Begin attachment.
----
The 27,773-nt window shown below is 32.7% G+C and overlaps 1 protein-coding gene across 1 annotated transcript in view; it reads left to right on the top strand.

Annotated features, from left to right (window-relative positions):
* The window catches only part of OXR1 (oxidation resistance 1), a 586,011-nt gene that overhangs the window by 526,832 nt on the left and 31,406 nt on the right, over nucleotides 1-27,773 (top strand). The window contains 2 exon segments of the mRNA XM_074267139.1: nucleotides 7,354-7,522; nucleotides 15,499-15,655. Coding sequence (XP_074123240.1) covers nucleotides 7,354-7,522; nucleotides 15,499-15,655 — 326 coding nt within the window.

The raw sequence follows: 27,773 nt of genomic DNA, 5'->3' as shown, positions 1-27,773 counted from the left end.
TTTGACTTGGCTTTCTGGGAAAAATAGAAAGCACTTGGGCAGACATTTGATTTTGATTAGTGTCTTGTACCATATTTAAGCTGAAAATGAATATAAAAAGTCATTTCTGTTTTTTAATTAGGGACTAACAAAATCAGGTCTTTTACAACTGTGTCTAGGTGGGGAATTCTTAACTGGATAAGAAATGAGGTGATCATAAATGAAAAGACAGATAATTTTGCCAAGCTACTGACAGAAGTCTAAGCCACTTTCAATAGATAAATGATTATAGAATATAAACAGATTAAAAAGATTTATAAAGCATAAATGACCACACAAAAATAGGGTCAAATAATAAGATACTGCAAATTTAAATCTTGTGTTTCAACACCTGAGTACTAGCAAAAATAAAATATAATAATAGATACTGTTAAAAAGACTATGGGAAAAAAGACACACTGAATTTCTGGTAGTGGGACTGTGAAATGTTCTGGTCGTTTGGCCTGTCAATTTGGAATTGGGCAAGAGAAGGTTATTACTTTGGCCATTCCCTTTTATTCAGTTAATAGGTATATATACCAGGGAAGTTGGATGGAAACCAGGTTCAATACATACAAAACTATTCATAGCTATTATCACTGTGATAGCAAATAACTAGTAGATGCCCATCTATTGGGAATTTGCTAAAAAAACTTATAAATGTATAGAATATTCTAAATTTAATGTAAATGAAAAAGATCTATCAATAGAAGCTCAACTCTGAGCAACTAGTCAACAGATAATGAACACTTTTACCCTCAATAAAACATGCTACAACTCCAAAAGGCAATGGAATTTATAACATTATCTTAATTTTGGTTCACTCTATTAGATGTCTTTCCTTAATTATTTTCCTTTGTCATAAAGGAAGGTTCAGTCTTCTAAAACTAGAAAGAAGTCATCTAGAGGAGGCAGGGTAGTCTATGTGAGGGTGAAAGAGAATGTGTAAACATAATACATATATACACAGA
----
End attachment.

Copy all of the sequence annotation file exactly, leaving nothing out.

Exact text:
The 27,773-nt window shown below is 32.7% G+C and overlaps 1 protein-coding gene across 1 annotated transcript in view; it reads left to right on the top strand.

Annotated features, from left to right (window-relative positions):
* The window catches only part of OXR1 (oxidation resistance 1), a 586,011-nt gene that overhangs the window by 526,832 nt on the left and 31,406 nt on the right, over nucleotides 1-27,773 (top strand). The window contains 2 exon segments of the mRNA XM_074267139.1: nucleotides 7,354-7,522; nucleotides 15,499-15,655. Coding sequence (XP_074123240.1) covers nucleotides 7,354-7,522; nucleotides 15,499-15,655 — 326 coding nt within the window.

The raw sequence follows: 27,773 nt of genomic DNA, 5'->3' as shown, positions 1-27,773 counted from the left end.
TTTGACTTGGCTTTCTGGGAAAAATAGAAAGCACTTGGGCAGACATTTGATTTTGATTAGTGTCTTGTACCATATTTAAGCTGAAAATGAATATAAAAAGTCATTTCTGTTTTTTAATTAGGGACTAACAAAATCAGGTCTTTTACAACTGTGTCTAGGTGGGGAATTCTTAACTGGATAAGAAATGAGGTGATCATAAATGAAAAGACAGATAATTTTGCCAAGCTACTGACAGAAGTCTAAGCCACTTTCAATAGATAAATGATTATAGAATATAAACAGATTAAAAAGATTTATAAAGCATAAATGACCACACAAAAATAGGGTCAAATAATAAGATACTGCAAATTTAAATCTTGTGTTTCAACACCTGAGTACTAGCAAAAATAAAATATAATAATAGATACTGTTAAAAAGACTATGGGAAAAAAGACACACTGAATTTCTGGTAGTGGGACTGTGAAATGTTCTGGTCGTTTGGCCTGTCAATTTGGAATTGGGCAAGAGAAGGTTATTACTTTGGCCATTCCCTTTTATTCAGTTAATAGGTATATATACCAGGGAAGTTGGATGGAAACCAGGTTCAATACATACAAAACTATTCATAGCTATTATCACTGTGATAGCAAATAACTAGTAGATGCCCATCTATTGGGAATTTGCTAAAAAAACTTATAAATGTATAGAATATTCTAAATTTAATGTAAATGAAAAAGATCTATCAATAGAAGCTCAACTCTGAGCAACTAGTCAACAGATAATGAACACTTTTACCCTCAATAAAACATGCTACAACTCCAAAAGGCAATGGAATTTATAACATTATCTTAATTTTGGTTCACTCTATTAGATGTCTTTCCTTAATTATTTTCCTTTGTCATAAAGGAAGGTTCAGTCTTCTAAAACTAGAAAGAAGTCATCTAGAGGAGGCAGGGTAGTCTATGTGAGGGTGAAAGAGAATGTGTAAACATAATACATATATACACAGA